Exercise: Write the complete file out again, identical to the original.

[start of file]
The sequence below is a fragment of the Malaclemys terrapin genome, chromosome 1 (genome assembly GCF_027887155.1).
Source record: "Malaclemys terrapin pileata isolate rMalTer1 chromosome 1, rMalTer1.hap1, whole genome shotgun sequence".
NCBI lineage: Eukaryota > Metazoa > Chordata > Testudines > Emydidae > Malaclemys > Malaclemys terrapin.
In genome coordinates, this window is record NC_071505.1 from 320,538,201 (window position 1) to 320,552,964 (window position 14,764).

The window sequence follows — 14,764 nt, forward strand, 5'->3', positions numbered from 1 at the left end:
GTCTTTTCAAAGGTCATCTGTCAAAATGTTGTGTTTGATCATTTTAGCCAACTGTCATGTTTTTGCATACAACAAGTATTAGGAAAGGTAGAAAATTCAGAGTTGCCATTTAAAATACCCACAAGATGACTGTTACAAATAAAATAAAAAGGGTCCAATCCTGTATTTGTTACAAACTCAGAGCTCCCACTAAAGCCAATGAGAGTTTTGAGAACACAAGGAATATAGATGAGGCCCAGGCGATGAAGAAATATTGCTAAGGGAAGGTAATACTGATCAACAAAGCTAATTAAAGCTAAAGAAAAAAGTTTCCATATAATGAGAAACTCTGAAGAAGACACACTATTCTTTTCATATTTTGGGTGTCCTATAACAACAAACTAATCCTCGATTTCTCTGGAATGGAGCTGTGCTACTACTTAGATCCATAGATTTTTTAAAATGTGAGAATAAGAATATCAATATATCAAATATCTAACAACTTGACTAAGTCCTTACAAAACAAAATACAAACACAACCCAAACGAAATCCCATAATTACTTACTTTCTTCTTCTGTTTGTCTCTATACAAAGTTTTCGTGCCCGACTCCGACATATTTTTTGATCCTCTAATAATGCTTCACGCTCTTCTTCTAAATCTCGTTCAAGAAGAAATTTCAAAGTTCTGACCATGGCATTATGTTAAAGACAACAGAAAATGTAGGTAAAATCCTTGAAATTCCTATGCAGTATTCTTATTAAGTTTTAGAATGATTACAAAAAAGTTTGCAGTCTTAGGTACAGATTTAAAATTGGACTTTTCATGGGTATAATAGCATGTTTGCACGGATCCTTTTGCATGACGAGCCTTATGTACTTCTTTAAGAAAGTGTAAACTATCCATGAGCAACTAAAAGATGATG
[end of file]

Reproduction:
The sequence below is a fragment of the Malaclemys terrapin genome, chromosome 1 (genome assembly GCF_027887155.1).
Source record: "Malaclemys terrapin pileata isolate rMalTer1 chromosome 1, rMalTer1.hap1, whole genome shotgun sequence".
NCBI lineage: Eukaryota > Metazoa > Chordata > Testudines > Emydidae > Malaclemys > Malaclemys terrapin.
In genome coordinates, this window is record NC_071505.1 from 320,538,201 (window position 1) to 320,552,964 (window position 14,764).

The window sequence follows — 14,764 nt, forward strand, 5'->3', positions numbered from 1 at the left end:
GTCTTTTCAAAGGTCATCTGTCAAAATGTTGTGTTTGATCATTTTAGCCAACTGTCATGTTTTTGCATACAACAAGTATTAGGAAAGGTAGAAAATTCAGAGTTGCCATTTAAAATACCCACAAGATGACTGTTACAAATAAAATAAAAAGGGTCCAATCCTGTATTTGTTACAAACTCAGAGCTCCCACTAAAGCCAATGAGAGTTTTGAGAACACAAGGAATATAGATGAGGCCCAGGCGATGAAGAAATATTGCTAAGGGAAGGTAATACTGATCAACAAAGCTAATTAAAGCTAAAGAAAAAAGTTTCCATATAATGAGAAACTCTGAAGAAGACACACTATTCTTTTCATATTTTGGGTGTCCTATAACAACAAACTAATCCTCGATTTCTCTGGAATGGAGCTGTGCTACTACTTAGATCCATAGATTTTTTAAAATGTGAGAATAAGAATATCAATATATCAAATATCTAACAACTTGACTAAGTCCTTACAAAACAAAATACAAACACAACCCAAACGAAATCCCATAATTACTTACTTTCTTCTTCTGTTTGTCTCTATACAAAGTTTTCGTGCCCGACTCCGACATATTTTTTGATCCTCTAATAATGCTTCACGCTCTTCTTCTAAATCTCGTTCAAGAAGAAATTTCAAAGTTCTGACCATGGCATTATGTTAAAGACAACAGAAAATGTAGGTAAAATCCTTGAAATTCCTATGCAGTATTCTTATTAAGTTTTAGAATGATTACAAAAAAGTTTGCAGTCTTAGGTACAGATTTAAAATTGGACTTTTCATGGGTATAATAGCATGTTTGCACGGATCCTTTTGCATGACGAGCCTTATGTACTTCTTTAAGAAAGTGTAAACTATCCATGAGCAACTAAAAGATGATG